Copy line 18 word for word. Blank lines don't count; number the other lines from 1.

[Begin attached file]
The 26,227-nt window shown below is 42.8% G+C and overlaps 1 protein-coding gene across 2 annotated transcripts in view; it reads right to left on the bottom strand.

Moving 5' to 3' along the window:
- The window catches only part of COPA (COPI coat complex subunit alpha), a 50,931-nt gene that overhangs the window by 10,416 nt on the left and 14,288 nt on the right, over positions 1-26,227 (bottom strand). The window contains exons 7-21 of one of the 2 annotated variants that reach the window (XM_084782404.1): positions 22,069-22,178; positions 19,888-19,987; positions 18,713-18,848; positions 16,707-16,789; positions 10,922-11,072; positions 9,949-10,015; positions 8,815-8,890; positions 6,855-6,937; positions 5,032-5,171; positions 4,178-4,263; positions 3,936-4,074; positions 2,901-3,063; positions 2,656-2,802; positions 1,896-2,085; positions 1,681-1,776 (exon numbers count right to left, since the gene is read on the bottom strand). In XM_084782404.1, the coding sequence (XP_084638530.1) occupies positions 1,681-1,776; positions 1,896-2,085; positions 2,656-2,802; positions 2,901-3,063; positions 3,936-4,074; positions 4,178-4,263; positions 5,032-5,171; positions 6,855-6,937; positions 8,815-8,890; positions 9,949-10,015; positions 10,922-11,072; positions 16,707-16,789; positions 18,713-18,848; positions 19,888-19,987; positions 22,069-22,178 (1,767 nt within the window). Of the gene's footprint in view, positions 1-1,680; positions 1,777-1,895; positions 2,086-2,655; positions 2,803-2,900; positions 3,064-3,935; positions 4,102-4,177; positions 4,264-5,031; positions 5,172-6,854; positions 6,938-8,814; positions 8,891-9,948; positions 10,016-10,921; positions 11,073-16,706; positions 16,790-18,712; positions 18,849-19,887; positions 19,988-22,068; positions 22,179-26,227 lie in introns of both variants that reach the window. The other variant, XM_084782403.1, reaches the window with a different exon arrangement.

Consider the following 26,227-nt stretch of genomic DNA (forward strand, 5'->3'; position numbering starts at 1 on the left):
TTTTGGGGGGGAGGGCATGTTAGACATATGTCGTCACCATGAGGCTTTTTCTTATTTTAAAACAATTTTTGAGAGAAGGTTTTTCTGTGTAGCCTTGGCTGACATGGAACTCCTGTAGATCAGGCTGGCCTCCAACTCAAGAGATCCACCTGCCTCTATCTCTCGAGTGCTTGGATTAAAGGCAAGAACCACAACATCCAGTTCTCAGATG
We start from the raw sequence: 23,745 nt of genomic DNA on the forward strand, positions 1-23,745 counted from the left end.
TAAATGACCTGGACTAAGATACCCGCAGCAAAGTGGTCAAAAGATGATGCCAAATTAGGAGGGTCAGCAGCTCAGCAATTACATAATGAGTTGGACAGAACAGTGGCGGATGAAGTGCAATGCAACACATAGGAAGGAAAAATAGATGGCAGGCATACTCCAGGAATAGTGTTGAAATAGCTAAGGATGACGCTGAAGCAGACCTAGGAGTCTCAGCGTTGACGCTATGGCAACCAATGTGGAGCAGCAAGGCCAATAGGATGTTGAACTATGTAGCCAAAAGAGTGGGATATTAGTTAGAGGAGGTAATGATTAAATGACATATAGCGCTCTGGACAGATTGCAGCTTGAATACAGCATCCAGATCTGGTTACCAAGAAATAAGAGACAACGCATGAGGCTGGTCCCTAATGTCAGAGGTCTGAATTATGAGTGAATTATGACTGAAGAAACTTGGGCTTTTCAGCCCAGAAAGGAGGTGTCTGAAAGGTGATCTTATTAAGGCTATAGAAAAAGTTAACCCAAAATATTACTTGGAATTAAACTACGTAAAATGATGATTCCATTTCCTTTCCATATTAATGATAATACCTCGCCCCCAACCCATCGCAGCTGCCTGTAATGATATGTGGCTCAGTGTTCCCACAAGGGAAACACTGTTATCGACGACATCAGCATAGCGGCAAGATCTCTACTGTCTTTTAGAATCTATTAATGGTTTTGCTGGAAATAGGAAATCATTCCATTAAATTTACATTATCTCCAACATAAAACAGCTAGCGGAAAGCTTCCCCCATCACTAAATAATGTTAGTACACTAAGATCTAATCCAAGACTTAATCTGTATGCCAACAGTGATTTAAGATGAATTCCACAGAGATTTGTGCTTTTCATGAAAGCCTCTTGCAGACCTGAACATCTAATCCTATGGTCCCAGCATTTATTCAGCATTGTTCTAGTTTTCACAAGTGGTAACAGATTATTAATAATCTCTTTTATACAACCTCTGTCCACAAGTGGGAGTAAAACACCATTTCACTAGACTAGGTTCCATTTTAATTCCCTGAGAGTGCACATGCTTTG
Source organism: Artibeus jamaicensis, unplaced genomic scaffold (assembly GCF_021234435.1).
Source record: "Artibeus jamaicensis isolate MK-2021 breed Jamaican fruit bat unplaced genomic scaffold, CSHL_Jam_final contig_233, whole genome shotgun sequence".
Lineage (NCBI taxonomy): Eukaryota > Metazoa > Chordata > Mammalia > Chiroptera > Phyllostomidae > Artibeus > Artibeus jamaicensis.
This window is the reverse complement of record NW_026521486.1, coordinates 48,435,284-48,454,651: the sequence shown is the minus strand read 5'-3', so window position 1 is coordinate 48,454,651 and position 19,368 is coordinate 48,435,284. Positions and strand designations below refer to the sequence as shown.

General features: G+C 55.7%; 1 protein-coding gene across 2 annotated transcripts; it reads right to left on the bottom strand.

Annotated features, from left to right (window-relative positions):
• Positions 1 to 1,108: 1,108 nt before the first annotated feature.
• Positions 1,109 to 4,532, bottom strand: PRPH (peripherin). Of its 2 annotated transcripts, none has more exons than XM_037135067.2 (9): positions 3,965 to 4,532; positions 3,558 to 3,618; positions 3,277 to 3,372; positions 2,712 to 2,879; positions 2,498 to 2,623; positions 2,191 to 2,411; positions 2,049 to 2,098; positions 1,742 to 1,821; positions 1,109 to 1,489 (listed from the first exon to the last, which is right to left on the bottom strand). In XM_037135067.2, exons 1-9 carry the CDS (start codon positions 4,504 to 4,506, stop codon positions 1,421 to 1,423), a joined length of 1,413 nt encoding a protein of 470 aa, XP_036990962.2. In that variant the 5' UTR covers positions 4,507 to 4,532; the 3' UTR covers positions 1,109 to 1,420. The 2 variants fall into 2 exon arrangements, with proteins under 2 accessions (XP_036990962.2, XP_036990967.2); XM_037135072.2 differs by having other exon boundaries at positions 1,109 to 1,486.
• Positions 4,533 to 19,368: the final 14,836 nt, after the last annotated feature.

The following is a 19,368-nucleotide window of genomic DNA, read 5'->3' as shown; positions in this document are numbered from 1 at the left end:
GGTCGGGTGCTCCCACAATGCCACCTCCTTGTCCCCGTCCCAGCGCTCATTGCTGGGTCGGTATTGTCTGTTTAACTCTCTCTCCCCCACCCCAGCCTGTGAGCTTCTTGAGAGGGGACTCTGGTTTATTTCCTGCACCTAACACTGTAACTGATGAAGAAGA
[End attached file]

GGTCGGGTGCTCCCACAATGCCACCTCCTTGTCCCCGTCCCAGCGCTCATTGCTGGGTCGGTATTGTCTGTTTAACTCTCTCTCCCCCACCCCAGCCTGTGAGCTTCTTGAGAGGGGACTCTGGTTTATTTCCTGCACCTAACACTGTAACTGATGAAGAAGA